|Dr. Samuel Roberts
In his Feb. 8 lecture, “New (Social) Histories for New (Social) Politics: Thinking About African-American Health History in Ways that Matter,” he discussed how at least as far back as the late 19th century, social uprisings have forced changes to the nation’s health status. “Even black physicians—so rarely prone to radicalism—created their own variety of protest politics,” he said, noting establishment
in 1895 of the National Medical Association. NMA was begun as the African-American equivalent of the American
Medical Association, which did not accept black members
at the time.
Roberts is an assistant professor of history at Columbia and of sociomedical sciences at Mailman School of Public Health. NLM’s History of Medicine Division sponsored the talk.
“Most public observances of Black History Month pay some sort of tribute to the Civil Rights Movement,” he said. “This year may be more appropriate than others. Aside from the fact that the next elected U.S. president could very well be an African-
American man or a European-American woman, there’s much about the 2008 campaign that looks like campaigns in 1964 or 1968 in that the major issues once again surround the war, the economy, poverty, citizenship rights and health care.”
Roberts said civil rights protests benefited more citizens than just African Americans. “The general understanding by the movement’s leaders and members is that it’s as much about class as it is about race,” he said. “Civil rights is an acknowledgment
of the socioeconomic impact of racism.”
Taking a brief tour of bygone eras, Roberts said noted African-
American scholar W.E.B. DuBois was one of the first to suggest and present evidence publicly that black inferiority in health and education status, for example, was due not to innate biological differences among the races, but to “socioeconomic
exclusion. However, it was not an idea whose time had come.”
|Roberts, of Columbia University,
discussed the relevance of employing protest politics to combat today’s health disparities crisis.
The Dubois-led Niagara Movement, which gave rise to the NAACP, mentioned health explicitly in its 1905 declaration: “We plead for health—for an opportunity to live in decent houses and localities, for a chance to rear our children in physical and moral cleanliness.”
Although the violent race riots of the early 20th century are not generally connected to direct improvements in African-
American health, they were part of the same political moment that brought about the spread of National Negro Health Week. The observation envisioned and organized by Booker T. Washington and others, but not held until shortly after Washington’s death in 1915, grew slowly but steadily.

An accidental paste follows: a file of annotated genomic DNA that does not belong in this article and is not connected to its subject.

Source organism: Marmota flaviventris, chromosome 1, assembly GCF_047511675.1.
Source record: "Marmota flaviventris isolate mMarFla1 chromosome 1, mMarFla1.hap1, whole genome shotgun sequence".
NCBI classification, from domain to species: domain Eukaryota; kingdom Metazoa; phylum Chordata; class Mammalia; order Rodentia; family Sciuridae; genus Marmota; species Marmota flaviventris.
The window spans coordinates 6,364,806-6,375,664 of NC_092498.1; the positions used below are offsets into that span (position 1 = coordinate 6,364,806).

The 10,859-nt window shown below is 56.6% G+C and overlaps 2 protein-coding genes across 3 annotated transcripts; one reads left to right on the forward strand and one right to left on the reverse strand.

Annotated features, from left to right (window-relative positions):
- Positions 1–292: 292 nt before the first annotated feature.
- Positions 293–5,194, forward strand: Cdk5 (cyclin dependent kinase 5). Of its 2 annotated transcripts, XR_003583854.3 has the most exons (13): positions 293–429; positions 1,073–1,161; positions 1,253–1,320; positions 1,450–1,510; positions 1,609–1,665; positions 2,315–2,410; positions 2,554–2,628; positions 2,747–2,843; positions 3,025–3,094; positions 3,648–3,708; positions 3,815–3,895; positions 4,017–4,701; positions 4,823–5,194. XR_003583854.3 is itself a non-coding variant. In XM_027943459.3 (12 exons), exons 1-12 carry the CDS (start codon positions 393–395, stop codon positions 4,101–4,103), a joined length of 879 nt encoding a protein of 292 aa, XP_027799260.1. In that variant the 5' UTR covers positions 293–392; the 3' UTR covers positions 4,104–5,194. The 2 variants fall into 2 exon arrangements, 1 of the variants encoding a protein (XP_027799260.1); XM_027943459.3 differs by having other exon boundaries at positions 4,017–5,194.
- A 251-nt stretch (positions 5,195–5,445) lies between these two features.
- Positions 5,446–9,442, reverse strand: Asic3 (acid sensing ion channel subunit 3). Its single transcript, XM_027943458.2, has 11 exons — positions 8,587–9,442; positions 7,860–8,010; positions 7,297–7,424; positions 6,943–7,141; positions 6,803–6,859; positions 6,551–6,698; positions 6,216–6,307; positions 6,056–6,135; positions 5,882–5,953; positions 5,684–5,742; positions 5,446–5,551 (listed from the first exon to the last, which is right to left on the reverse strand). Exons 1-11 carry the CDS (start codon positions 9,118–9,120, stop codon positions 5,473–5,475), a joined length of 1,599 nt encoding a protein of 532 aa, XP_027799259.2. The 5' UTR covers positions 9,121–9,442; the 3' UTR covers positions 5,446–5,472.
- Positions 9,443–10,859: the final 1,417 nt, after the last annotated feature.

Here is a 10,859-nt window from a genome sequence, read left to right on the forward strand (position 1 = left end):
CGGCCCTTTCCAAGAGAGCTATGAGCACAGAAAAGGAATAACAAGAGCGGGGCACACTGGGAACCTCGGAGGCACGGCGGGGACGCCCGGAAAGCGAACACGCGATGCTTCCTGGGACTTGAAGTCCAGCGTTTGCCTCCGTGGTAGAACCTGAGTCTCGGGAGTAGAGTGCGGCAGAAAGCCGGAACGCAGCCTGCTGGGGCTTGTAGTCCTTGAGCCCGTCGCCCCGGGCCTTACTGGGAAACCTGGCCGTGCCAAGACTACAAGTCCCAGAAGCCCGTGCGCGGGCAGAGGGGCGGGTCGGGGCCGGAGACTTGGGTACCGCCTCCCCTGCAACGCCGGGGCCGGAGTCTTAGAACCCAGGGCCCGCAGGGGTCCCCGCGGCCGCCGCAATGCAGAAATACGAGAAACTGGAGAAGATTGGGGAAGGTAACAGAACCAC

By the 1930s, hundreds of thousands participated annually.
By the time Congress passed the 1946 Hill-Burton Act to address American workers’ health, Roberts said “pathologies of the ghetto”—diseases wrongly linked to race and color, and more accurately due to poverty—
were already part of the national conversation on U.S. health. That “health seemed purchasable was a widely held assumption.”
Over the years, outraged citizens banded together to protest in groups. The medical committee for human rights, the Student Health Organization and the Black Panthers were among the most well known.
“It’s difficult to assess how effective they were,” he said, “but certainly the political consciousness they raised was very important. We have thousands of community leaders who emerged from this period with a different consciousness about citizenship and health.”
Roberts suggested that today’s environmental justice
efforts are an extension of movement politics. In the 1970s, Warren County, N.C.— widely recognized
as the birthplace of the movement—dumped hazardous waste in a predominantly poor black neighborhood. Following well-publicized demonstrations
by thousands of citizens that included locally and nationally elected officials, North Carolina
agreed to clean up the site. The state spent more than 20 years restoring the land.
Today 9.2 million people are estimated to live within 3 kilometers of the nation’s 413 commercial hazardous
waste facilities; more than 5.1 million of them are people of color.
“Essentially the catalyzing moment is when various
communities look about themselves and see that they have had locally unwanted land uses forced upon them,” Roberts said. In what he described as a “devil’s bargain, many places will promise jobs and economic improvement in exchange for having a toxic facility located in a neighborhood.”
What is the connection between geographic social and health inequalities and such disorders as cardiac disease,
tuberculosis and HIV-AIDS? Some experts have mentioned the Chicago heat wave of 1995 and post-Katrina as environmental justice issues. “In an era when the policy of segregation has been definitively outlawed,” Roberts said, “what do we make of unequal environmentally induced health burdens?”
Studying environmental inequality history will help us think about all other sorts of history, he concluded. “If we can broadly think about environmental issues encompassing not just toxic dumps and local land uses, but also asthma, infant mortality, even the distribution
of fast-food restaurants, and tobacco and alcohol advertisements, [then] this offers us a way of thinking about social issues as a whole. Certainly if this harkens back to the old way of thinking, it might help us consider
what is real on the horizon in 10 or 20 years.”